I didn’t bring my phone, because I’d forgotten it. It was charging; I thought I’d put it in my bag the night before. But I’d put my earphones in my bag, not my phone. And I’m not brave, nor careful, enough to bring a DSLR into the forest.

There was a small beach by the forest, a few cars. We were on an island, isolated for all practical purposes. (No wifi, except at the ferries.)

We thrived with all the bare basics. Granted, we had seasoned grilled salmon for dinner once (we shared our food, and other things, like tents and cars). But it was refreshing.

At night, it was like someone grabbed fistfuls of stars and sprinkled them into the sky. I saw the Big Dipper for the first time.

I didn’t shower for three days. I survived it by not thinking about it.

On the second day, I jumped into the ocean with a friend. When we dried off, we found ourselves dusted with an invisible layer of salt. I only had to lick my lips to find out.

“We get free mineral treatments,” I said.

“This better make my hair shiny.” She rolled her eyes. She had curly hair.

I enjoyed the forest and I would go again. The forest dwarfed me. I’m not very big but I like the feeling of exploring and being safe. There weren’t any bears on the island, and the deer roam freely, but I didn’t see any deer peeking from the bushes– I was hoping to see at least one.

I knew that I lived with too many frivolities in general, but coming home, I realized that I HAD to do something about it or I will suffocate.

I have nice clothes, but other people will probably enjoy some of it more than I do. My style is hard to describe, but it is comfortable. Sometimes simple, sometimes edgy. American Apparel, Lululemon, J. Crew. I will be getting rid of some fine clothes soon. But, I adore Donna Karan and I still wish some of her clothes would jump into my wardrobe.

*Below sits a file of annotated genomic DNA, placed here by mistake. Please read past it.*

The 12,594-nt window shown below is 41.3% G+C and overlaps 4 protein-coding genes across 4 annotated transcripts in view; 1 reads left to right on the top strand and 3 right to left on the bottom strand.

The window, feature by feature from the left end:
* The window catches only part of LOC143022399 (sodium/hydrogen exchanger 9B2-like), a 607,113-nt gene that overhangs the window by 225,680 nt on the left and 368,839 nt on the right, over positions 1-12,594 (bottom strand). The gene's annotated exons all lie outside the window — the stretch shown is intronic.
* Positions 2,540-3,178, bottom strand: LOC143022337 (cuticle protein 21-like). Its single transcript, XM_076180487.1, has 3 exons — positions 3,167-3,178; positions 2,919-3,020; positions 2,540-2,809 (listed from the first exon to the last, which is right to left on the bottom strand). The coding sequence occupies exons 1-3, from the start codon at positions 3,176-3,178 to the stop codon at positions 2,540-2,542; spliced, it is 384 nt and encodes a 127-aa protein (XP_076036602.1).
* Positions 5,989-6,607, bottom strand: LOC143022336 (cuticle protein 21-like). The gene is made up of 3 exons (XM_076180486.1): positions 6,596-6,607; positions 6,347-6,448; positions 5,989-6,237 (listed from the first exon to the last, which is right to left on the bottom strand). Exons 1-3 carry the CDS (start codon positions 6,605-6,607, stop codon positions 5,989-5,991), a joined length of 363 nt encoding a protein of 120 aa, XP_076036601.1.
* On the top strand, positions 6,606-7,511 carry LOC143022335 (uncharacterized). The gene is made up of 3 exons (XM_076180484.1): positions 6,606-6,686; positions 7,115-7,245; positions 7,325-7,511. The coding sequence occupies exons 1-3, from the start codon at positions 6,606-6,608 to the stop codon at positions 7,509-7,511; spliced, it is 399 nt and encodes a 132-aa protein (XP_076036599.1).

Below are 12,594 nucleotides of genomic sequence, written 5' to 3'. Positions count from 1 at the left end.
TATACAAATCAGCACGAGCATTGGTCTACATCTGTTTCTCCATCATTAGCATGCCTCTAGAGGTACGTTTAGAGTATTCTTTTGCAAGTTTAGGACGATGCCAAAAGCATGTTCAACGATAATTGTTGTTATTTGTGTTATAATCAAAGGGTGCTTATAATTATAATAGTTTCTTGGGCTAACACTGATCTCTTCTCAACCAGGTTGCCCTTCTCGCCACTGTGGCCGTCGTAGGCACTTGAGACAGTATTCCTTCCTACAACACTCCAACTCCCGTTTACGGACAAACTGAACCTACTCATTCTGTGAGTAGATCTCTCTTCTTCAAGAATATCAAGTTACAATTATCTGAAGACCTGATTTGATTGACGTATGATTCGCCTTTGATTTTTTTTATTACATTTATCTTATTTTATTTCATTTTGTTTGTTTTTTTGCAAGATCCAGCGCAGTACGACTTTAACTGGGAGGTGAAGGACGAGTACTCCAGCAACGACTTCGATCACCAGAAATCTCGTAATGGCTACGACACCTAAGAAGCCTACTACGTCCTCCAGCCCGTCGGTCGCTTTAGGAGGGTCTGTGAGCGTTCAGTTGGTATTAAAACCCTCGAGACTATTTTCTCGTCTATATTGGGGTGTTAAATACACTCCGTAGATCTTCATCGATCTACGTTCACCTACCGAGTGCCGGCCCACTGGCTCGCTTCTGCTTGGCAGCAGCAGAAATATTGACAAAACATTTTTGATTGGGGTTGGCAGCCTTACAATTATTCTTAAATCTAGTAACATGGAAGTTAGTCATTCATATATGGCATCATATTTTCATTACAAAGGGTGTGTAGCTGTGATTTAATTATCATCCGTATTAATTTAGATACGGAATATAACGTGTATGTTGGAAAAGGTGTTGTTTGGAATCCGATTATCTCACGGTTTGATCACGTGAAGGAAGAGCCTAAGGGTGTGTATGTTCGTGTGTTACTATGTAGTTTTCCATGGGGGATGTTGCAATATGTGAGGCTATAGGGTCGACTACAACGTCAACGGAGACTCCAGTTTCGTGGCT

And books, I need to get rid of books I never liked. My Mom brought a bunch of books a while ago. I went through them but I had to gag at some. They are New York Times bestsellers, but not my type. Maybe I should do a blog sale.

From being in the forest, I found out that I can survive with the bare basics. That I don’t need a bunch of prized posessions to be happy, at least for a short while.

I cannot say the same for everyone. One girl found out that she is a “city girl.” She likes the noise of the city and cars; beyond that, I don’t know what she means, but it was good for her to find out.

Peeling things away

By peeling down to the bare basics, you will find what you really need, and how you really work.

Once you know that, you will make better choices for yourself.

You don’t need to go into the forest for your music, although it would be nice.

To find how you practice best, first look at how you’re practicing right now.

Are you spending hours on the bench, with little progress? Are you taking a break every 5 minutes because you can’t concentrate?

Add something new– mix it up– and see how things change. Do you get better or worse?

If you’re practicing too much, then try practicing less— you will get more done. If you need to practice more, find a way to motivate yourself. (Here’s another article on accomplishing goals.)

Another challenge is finding pieces for yourself to play. Most teachers don’t have teachers telling them to play this and that anymore.

When you’re a student, your teacher does all the thinking for you– play this, fix this, don’t do this. When you don’t have a teacher, you have to think for yourself, and gauge yourself.

Finding your style

Some people have trouble finding their own style.

My fashion style is always shifting, but my piano style has stayed the same all this time.

It was easy for me to find my own style in piano, but I still can’t define a fashion style– and I’ve been wearing clothes longer than I’ve played piano.